A new rhomboid-like protein that helps plants produce lipids
- May 13, 2019
- Department of Energy Projects, Feature News Story, Fundamental Research, Nonfeature News Story
- By Igor Houwat, Anastasiya Lavell
expand iconLipids are molecules that make up fats and oils in living beings, and they perform a variety of functions. They make up our cell boundaries, from which we get tissues and organs. Lipids store more energy than other molecules, which is desirable for developing biofuels. They also provide plants with the membrane building blocks needed to harvest light for expand iconphotosynthesis.
In plant cells, an assembly line of expand iconenzymes makes, modifies, and deploys lipids to the proper locations in a cell.
One of the big mysteries in plant lipid studies is how plants control this production system. Figuring this out could give us clues on how plants optimize photosynthesis, even when surrounding conditions are difficult, like drought or heat. We might also learn how to boost plant productivity, through genetic or breeding tools.
“When I joined the Benning lab, I wanted to start a new project addressing these outstanding questions,” says Anastasiya Lavell, a graduate student in the lab of Christoph Benning. “I searched a database for mutants that had changes in their lipid make-up and found one with a disrupted gene that encoded a rhomboid-like protein 10, which we call RBL10.”
The team of scientists thinks the protein is found in the inner envelope membrane of chloroplasts, a busy conveyor belt of processes.
“When we remove RBL10 from plants, we see a blockage in chloroplast lipid production," Lavell says. "Specifically, phosphatidic acid (PA), an intermediary form of lipid, does not turn into monogalactolipid (MGDG), the most abundant lipid in plants that's very important for photosynthesis."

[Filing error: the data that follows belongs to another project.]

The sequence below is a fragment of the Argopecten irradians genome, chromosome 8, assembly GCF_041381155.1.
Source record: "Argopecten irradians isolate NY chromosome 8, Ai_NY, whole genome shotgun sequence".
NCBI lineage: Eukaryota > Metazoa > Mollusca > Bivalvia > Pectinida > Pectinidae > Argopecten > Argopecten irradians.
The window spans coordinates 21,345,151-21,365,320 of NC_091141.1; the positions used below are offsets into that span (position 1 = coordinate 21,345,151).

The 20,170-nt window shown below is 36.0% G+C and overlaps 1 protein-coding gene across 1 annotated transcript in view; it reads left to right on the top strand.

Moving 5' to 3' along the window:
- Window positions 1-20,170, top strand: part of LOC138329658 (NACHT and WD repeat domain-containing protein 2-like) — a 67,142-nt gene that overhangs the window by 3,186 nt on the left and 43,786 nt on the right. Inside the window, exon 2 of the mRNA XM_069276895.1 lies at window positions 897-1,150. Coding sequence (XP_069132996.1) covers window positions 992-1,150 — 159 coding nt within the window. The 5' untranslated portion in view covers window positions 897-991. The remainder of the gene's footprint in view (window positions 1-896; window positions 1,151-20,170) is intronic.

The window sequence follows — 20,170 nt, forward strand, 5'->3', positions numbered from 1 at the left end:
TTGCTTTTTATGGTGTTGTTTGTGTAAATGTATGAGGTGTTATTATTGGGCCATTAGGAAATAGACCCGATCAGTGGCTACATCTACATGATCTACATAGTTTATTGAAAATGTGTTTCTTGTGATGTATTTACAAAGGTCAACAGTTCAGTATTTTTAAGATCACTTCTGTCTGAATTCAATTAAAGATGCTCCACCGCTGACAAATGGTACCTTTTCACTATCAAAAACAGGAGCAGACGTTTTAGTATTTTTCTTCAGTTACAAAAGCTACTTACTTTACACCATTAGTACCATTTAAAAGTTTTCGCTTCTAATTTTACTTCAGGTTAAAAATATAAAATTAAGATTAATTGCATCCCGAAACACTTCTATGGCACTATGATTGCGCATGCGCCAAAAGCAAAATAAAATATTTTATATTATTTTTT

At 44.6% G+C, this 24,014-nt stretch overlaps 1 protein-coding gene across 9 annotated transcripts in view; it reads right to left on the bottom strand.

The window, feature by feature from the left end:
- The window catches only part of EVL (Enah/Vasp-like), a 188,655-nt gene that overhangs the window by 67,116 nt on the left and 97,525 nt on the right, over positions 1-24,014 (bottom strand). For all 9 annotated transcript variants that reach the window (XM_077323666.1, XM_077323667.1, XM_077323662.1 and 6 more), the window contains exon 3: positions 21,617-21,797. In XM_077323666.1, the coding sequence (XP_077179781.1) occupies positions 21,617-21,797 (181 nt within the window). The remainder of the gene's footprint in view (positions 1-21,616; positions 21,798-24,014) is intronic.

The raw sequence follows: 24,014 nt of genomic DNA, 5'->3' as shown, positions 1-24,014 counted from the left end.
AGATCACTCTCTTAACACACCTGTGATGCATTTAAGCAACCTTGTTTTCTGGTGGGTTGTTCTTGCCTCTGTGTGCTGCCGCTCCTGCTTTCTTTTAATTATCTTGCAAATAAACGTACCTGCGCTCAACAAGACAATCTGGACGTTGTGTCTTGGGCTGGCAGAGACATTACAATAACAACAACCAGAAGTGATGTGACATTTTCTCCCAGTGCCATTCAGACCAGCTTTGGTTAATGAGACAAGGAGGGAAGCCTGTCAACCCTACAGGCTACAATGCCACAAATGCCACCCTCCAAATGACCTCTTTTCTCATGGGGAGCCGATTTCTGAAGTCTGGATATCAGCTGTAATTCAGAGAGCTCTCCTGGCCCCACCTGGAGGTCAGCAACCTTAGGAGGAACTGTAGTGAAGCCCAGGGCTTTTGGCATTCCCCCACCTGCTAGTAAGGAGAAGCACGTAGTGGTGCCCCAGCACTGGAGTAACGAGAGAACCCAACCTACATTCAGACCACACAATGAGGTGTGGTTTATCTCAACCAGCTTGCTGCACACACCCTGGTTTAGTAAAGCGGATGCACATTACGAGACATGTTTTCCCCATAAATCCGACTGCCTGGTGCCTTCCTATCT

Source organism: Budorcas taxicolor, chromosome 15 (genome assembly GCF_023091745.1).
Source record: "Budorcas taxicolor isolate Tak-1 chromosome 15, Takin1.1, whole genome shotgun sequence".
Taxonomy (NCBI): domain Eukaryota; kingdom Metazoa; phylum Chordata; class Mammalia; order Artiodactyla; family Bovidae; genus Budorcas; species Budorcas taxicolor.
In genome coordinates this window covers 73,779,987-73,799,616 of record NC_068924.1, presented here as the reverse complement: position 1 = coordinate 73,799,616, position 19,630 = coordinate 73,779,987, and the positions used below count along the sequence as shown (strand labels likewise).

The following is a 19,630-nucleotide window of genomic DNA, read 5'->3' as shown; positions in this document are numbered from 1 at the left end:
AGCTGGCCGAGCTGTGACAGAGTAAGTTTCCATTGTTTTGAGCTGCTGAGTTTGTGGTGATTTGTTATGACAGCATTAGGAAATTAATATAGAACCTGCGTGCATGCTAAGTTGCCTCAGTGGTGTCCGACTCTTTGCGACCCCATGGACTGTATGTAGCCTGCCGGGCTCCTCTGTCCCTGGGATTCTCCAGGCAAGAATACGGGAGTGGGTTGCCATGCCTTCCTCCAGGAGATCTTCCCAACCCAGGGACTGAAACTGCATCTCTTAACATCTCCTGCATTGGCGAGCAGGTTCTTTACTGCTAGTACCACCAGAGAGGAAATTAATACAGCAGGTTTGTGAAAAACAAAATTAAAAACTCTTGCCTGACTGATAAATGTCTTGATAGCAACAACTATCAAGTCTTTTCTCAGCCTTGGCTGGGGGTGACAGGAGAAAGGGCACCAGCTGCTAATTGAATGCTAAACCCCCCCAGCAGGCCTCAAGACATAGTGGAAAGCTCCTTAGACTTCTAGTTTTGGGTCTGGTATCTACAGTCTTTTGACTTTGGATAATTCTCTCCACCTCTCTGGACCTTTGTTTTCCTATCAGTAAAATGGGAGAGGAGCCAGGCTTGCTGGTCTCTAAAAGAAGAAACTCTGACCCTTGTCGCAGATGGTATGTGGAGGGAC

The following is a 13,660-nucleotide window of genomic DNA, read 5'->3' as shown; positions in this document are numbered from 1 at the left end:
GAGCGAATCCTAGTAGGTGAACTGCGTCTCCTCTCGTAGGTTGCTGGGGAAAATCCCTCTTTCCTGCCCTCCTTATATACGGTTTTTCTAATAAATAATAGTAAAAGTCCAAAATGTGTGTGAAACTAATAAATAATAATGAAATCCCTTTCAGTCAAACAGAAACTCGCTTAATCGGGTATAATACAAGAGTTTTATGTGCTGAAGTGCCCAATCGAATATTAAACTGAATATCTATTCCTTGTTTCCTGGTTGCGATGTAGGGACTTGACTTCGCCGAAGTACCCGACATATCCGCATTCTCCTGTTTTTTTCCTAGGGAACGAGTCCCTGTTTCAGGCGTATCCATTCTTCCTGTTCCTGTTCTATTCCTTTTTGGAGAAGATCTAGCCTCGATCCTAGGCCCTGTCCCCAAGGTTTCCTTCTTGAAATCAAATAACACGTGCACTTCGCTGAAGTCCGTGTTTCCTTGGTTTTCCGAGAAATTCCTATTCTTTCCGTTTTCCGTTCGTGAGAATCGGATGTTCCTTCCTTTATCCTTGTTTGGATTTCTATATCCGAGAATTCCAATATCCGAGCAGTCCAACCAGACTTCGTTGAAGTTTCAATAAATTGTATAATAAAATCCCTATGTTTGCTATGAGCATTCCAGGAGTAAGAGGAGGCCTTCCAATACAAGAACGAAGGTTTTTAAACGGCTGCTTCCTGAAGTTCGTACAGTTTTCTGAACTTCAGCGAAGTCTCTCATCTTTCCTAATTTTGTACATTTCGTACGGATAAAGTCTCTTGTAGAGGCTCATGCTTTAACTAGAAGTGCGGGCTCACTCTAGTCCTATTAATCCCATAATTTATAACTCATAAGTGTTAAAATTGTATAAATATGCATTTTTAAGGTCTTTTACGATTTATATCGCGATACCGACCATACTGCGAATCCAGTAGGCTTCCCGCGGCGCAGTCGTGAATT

Lavell suspects RBL10 helps move the intermediary lipid towards the next processing station in the assembly line. Or, perhaps, RBL10 affects another protein that moves this lipid.
The absence of RBL10 in the mutant plants causes a cascade of changes. The block in conversion of PA to MGDG causes the plants to produce new MGDG in alternative molecular pathways. But there are downstream costs to this change in the production system.
“We see that the plants have negatively affected flower and pollen development,” Lavell says. “There are also potential deficiencies in the production of hormones that defend the plant against wounding from herbivores.”
This is the first time a rhomboid-like protein – and how it influences the synthesis and transport of lipids – has been studied in detail in plants.
“Rhomboid-like proteins are found across a large number of organisms, like bacteria, flies, even us humans,” Lavell says. “These proteins are better studied in those other organisms, but not in plants. For context, the plant we study, Arabidopsis, has thirteen of them. Two are in the chloroplast. So, it’s probably important.”
“One reason we lag behind in plant science is that plant lipids are hard to study,” Lavell says. “For example, the chloroplast has a complex membrane structure, tough to observe. It also is deeply interwoven into many plant functions, like growth, photosynthesis, and defense. So, it is hard to tease out where its influence begins or ends. But the challenge makes it all the more exciting to see where this goes.”
This work was primarily funded by the US Department of Energy, Office of Basic Energy Sciences.